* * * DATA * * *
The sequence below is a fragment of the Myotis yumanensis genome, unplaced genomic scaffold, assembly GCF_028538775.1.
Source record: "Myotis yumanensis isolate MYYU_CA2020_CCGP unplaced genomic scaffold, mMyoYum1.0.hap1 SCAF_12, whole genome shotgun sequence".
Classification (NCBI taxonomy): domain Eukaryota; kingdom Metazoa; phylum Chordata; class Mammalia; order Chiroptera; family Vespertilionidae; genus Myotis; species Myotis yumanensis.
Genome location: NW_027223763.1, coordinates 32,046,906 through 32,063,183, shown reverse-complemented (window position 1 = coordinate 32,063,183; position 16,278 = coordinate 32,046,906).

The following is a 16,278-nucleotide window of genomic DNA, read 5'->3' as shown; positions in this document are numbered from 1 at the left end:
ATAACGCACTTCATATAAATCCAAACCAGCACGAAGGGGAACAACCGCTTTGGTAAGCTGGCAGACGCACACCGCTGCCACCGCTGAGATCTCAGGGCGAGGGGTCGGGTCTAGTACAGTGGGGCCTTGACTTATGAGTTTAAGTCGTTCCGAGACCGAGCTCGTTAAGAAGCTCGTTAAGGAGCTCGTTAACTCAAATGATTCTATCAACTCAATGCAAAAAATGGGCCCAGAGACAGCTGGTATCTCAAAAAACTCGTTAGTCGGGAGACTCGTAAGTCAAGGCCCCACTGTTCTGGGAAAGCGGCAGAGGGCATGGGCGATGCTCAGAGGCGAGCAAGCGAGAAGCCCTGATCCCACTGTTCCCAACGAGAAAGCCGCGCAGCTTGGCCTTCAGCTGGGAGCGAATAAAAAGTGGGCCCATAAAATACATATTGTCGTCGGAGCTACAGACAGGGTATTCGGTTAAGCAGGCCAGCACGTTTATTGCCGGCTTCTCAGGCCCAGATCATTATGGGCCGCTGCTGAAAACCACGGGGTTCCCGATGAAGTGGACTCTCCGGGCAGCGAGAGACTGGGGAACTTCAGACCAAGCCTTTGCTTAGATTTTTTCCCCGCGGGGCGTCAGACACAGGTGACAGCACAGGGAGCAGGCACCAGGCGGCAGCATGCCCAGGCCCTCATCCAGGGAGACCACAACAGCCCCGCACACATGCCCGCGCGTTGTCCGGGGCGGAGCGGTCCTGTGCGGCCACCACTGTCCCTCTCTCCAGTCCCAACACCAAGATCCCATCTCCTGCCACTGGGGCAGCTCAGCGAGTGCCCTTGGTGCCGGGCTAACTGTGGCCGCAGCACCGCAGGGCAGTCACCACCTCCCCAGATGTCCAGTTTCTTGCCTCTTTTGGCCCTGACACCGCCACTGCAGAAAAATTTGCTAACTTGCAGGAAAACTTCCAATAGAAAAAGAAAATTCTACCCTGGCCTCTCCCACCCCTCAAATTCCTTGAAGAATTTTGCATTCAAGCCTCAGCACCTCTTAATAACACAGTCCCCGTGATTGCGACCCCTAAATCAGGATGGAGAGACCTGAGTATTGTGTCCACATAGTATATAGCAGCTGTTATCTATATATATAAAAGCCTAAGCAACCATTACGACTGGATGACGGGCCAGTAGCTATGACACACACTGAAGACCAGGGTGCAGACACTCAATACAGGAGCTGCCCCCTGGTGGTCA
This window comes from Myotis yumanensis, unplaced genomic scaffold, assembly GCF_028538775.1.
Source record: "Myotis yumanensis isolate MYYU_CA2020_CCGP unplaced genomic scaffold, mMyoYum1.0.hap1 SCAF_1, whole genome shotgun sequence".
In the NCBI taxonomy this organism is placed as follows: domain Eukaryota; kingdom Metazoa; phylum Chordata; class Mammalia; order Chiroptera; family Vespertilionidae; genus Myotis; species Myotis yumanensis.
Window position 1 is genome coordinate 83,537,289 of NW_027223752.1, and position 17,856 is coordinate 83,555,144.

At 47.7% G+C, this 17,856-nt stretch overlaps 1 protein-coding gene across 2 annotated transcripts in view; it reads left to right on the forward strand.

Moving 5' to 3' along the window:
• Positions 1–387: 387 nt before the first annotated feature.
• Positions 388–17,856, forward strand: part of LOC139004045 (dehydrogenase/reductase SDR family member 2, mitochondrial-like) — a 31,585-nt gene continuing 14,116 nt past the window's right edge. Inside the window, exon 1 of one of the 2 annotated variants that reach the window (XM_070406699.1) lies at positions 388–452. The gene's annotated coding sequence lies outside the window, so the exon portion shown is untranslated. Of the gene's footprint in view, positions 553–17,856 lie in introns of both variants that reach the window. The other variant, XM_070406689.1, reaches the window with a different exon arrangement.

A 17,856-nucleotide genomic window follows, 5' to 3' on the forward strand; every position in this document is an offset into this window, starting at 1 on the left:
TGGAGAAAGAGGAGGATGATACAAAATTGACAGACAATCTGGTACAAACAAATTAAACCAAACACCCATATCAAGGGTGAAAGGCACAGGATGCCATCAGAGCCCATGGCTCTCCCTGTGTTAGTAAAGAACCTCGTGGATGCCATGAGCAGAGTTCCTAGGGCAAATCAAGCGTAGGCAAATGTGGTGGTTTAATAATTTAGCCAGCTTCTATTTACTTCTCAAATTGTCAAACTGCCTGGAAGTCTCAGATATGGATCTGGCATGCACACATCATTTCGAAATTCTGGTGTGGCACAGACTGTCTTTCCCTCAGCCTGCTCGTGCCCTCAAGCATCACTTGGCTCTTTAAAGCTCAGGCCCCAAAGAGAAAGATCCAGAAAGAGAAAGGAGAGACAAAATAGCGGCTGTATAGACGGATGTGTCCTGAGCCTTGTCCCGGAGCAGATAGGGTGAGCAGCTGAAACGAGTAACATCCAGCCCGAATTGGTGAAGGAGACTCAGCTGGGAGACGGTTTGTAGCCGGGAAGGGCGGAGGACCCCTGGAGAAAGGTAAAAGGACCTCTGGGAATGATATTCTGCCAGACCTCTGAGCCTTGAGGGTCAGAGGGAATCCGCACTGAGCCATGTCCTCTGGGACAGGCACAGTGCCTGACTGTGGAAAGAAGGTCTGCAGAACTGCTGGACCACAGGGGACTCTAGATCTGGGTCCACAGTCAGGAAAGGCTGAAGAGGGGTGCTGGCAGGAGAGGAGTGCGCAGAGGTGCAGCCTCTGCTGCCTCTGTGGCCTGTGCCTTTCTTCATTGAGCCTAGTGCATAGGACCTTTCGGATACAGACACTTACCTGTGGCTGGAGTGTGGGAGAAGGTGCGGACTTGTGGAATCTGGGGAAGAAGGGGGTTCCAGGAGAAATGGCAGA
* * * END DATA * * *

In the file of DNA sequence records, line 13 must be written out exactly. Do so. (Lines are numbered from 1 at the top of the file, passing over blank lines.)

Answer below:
• Positions 1–387: 387 nt before the first annotated feature.